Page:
Westbrook is not the biggest guy, “Not at all,” Chark says. But, “he’s physical, he’s not stepping out of bounds.”
“He [doesn’t] like to call fair catches, but I tell him he should — a lot. But it’s part of the game, and if you’re gonna play a game like this at the highest level you gotta be able to have that chip on your shoulder. He has it. And I can see him playing this game for a long time.”
While Westbrook has 13 fair catches through eight games this season, he has returned a punt 14 other times and never goes down without a fight.
“Dede’s done a lot of things for this team, playing through injury, playing through pain. He knows that’s what a football player has to do to help his team succeed,” Jaguars’ receiver Chris Conley told Locked On Jaguars shortly after practice on Wednesday.
Conley says he’s proud of the way Westbrook has battled through an injury and hopes the receiver can “get things fixed up and be ready to go” for Sunday’s matchup against the Texans.
“He’s gonna make a play in any way possible, and that he’s gonna keep it alive if he can. He’s not a guy that’s running out of bounds or who’s gonna go down. He’s gonna bounce off [of] people and see if he can make stuff happen.”
According to Pro Football Focus, Westbrook has seven AVT (Avoided tackles after reception) thus far this season which ranks fourth-most in the entire NFL.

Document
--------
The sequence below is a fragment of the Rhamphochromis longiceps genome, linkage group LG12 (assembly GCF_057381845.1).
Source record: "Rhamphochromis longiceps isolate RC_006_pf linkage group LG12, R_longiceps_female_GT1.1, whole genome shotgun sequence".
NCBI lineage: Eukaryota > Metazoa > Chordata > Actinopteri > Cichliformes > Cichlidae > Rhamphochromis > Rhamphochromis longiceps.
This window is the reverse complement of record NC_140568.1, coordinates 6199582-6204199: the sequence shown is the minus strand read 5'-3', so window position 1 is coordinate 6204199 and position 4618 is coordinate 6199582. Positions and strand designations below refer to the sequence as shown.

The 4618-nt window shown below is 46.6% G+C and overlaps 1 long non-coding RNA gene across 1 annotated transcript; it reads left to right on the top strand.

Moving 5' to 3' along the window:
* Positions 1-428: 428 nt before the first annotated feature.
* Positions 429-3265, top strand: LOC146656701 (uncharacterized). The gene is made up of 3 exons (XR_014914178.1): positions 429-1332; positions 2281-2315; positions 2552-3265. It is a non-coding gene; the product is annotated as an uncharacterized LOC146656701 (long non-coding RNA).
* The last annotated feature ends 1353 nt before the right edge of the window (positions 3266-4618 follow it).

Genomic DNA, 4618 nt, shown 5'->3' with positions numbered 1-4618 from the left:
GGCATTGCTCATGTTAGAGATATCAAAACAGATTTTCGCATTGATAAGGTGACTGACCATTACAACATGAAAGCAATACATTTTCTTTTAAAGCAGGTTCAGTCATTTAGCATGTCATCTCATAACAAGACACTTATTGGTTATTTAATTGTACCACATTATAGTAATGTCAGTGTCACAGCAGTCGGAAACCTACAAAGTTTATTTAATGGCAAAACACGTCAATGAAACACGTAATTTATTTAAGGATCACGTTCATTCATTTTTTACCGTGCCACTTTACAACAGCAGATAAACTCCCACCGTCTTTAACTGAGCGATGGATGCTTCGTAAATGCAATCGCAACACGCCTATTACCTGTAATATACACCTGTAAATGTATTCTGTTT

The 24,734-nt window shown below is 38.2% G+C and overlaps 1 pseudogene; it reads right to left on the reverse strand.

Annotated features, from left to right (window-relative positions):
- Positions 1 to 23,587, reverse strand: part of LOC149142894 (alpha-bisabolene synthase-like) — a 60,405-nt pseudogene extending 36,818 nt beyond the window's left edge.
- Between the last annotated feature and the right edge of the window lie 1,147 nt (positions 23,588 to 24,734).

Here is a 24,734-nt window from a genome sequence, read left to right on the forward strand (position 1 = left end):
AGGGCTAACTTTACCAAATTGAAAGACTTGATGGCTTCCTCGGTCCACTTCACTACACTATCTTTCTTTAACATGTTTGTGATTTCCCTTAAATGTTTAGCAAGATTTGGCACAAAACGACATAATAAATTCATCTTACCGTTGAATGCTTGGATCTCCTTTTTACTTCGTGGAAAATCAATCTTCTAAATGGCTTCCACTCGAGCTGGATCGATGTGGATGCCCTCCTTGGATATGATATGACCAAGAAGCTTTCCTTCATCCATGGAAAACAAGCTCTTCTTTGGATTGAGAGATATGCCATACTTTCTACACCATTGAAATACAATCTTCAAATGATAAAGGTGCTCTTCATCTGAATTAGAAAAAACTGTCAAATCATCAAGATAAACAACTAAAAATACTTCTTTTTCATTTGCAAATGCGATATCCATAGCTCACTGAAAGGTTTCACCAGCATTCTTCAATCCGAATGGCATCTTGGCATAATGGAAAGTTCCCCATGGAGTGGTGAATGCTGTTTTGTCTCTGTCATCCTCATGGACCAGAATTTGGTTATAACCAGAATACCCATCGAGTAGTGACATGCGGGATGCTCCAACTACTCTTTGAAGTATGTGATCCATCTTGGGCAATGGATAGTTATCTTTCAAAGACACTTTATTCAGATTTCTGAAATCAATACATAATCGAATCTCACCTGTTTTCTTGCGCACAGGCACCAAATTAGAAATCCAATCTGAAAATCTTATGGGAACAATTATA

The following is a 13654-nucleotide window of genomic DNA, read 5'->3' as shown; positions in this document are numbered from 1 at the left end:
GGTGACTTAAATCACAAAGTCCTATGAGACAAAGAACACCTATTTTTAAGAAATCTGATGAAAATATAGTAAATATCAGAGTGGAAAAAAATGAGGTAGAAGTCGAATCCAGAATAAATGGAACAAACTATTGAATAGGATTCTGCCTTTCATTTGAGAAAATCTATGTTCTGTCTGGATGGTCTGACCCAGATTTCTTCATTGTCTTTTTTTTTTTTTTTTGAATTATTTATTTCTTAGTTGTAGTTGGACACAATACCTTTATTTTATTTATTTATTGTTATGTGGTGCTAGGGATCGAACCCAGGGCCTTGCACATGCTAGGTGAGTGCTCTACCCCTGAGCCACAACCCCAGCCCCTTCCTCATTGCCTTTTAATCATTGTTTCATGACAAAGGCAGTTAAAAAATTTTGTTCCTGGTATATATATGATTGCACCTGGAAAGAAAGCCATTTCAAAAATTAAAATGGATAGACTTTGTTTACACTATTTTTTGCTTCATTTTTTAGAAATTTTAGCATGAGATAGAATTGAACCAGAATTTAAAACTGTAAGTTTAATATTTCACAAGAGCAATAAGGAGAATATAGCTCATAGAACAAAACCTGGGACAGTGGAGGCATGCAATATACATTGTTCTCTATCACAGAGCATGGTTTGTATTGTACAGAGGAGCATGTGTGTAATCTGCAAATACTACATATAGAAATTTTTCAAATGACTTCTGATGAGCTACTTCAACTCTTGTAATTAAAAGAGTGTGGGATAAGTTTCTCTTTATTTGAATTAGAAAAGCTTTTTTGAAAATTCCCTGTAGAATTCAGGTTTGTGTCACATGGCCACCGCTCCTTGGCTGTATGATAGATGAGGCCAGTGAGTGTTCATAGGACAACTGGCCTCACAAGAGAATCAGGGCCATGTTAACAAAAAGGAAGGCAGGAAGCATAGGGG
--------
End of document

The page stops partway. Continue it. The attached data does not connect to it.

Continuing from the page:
“That’s just his mentality”
Jaguars’ unorthodox plan working as Will Richardson finds his groove
The Jaguars deploy one of the most unorthodox transitions along the offensive line in the NFL. They’ll continue to do so until one player exceeds expectations.
When the Jaguars came into the season, there was an impression that fifth-year right guard A.J. Cann — given his contract — was the unquestioned starter along the offensive line. Since the season opener, much has changed. Not only due to Cann’s play — which has not been poor –, but also due to the emergence of a young offensive lineman trying to find his role.
A few weeks ago, Will Richardson told Locked On Jaguars he was excited to finally settle into a role at the right guard position. The second-year player out of NC State was asked to play multiple positions during the preseason and into the season including left tackle, left guard, right tackle, and finally right guard.